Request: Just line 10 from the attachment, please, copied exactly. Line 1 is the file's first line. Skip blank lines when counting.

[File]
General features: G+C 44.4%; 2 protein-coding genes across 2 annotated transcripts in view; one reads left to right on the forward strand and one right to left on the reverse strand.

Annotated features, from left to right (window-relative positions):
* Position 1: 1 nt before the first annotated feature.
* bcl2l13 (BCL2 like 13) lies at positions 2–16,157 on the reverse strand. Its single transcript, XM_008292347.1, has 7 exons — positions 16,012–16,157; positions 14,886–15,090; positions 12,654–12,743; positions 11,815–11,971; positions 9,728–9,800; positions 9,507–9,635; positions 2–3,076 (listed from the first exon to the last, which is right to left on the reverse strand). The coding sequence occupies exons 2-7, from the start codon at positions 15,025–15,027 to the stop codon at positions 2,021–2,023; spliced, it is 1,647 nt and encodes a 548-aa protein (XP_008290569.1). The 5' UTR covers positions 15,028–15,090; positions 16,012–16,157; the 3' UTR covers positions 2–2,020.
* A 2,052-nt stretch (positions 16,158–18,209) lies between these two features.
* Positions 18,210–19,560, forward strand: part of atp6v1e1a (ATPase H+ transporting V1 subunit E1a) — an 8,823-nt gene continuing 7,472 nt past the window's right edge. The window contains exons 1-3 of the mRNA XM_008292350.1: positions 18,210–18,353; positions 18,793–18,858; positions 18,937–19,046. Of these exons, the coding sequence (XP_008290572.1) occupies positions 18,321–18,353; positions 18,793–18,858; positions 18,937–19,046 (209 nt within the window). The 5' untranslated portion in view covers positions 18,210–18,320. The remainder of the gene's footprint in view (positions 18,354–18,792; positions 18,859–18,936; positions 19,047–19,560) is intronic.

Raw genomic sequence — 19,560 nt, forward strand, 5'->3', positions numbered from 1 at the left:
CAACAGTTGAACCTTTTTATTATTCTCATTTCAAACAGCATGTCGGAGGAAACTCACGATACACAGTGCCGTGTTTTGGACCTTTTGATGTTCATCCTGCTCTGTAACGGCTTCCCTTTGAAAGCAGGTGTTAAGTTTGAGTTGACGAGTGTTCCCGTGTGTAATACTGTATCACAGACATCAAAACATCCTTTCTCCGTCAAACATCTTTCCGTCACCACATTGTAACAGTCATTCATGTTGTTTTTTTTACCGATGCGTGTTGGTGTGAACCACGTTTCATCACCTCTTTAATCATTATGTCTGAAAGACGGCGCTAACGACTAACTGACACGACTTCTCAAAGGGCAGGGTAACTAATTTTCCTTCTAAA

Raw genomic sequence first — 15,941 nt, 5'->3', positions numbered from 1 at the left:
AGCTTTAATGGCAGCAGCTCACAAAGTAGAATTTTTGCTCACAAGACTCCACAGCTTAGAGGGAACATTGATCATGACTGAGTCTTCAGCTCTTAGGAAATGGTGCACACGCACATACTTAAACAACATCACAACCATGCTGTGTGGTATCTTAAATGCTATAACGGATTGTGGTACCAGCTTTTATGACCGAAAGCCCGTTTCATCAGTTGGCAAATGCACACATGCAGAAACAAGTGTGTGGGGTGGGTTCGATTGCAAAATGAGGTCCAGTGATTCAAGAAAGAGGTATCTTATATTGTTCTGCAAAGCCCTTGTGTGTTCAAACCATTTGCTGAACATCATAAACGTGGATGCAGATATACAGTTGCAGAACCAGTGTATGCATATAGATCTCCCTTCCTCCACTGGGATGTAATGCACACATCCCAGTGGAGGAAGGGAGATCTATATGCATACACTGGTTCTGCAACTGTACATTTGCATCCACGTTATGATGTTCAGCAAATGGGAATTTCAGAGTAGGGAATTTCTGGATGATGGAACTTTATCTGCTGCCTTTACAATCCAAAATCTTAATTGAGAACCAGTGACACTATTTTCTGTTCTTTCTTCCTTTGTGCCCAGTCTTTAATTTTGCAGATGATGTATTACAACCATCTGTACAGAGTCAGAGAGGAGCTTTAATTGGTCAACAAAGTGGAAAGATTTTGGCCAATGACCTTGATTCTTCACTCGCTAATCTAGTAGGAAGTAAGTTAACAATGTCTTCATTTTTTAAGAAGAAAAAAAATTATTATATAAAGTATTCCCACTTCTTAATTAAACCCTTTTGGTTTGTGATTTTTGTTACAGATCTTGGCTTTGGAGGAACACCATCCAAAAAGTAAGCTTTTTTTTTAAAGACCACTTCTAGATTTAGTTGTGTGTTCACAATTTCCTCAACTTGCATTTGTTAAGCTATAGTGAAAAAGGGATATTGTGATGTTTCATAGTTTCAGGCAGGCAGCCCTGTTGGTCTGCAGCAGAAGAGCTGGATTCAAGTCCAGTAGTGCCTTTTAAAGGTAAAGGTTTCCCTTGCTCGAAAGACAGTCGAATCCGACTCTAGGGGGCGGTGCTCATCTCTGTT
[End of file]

AGCTTTAATGGCAGCAGCTCACAAAGTAGAATTTTTGCTCACAAGACTCCACAGCTTAGAGGGAACATTGATCATGACTGAGTCTTCAGCTCTTAGGAAATGGTGCACACGCACATACTTAAACAACATCACAACCATGCTGTGTGGTATCTTAAATGCTATAACGGATTGTGGTACCAGCTTTTATGACCGAAAGCCCGTTTCATCAGTTGGCAAATGCACACATGCAGAAACAAGTGTGTGGGGTGGGTTCGATTGCAAAATGAGGTCCAGTGATTCAAGAAAGAGGTATCTTATATTGTTCTGCAAAGCCCTTGTGTGTTCAAACCATTTGCTGAACATCATAAACGTGGATGCAGATATACAGTTGCAGAACCAGTGTATGCATATAGATCTCCCTTCCTCCACTGGGATGTAATGCACACATCCCAGTGGAGGAAGGGAGATCTATATGCATACACTGGTTCTGCAACTGTACATTTGCATCCACGTTATGATGTTCAGCAAATGGGAATTTCAGAGTAGGGAATTTCTGGATGATGGAACTTTATCTGCTGCCTTTACAATCCAAAATCTTAATTGAGAACCAGTGACACTATTTTCTGTTCTTTCTTCCTTTGTGCCCAGTCTTTAATTTTGCAGATGATGTATTACAACCATCTGTACAGAGTCAGAGAGGAGCTTTAATTGGTCAACAAAGTGGAAAGATTTTGGCCAATGACCTTGATTCTTCACTCGCTAATCTAGTAGGAAGTAAGTTAACAATGTCTTCATTTTTTAAGAAGAAAAAAAATTATTATATAAAGTATTCCCACTTCTTAATTAAACCCTTTTGGTTTGTGATTTTTGTTACAGATCTTGGCTTTGGAGGAACACCATCCAAAAAGTAAGCTTTTTTTTTAAAGACCACTTCTAGATTTAGTTGTGTGTTCACAATTTCCTCAACTTGCATTTGTTAAGCTATAGTGAAAAAGGGATATTGTGATGTTTCATAGTTTCAGGCAGGCAGCCCTGTTGGTCTGCAGCAGAAGAGCTGGATTCAAGTCCAGTAGTGCCTTTTAAAGGTAAAGGTTTCCCTTGCTCGAAAGACAGTCGAATCCGACTCTAGGGGGCGGTGCTCATCTCTGTT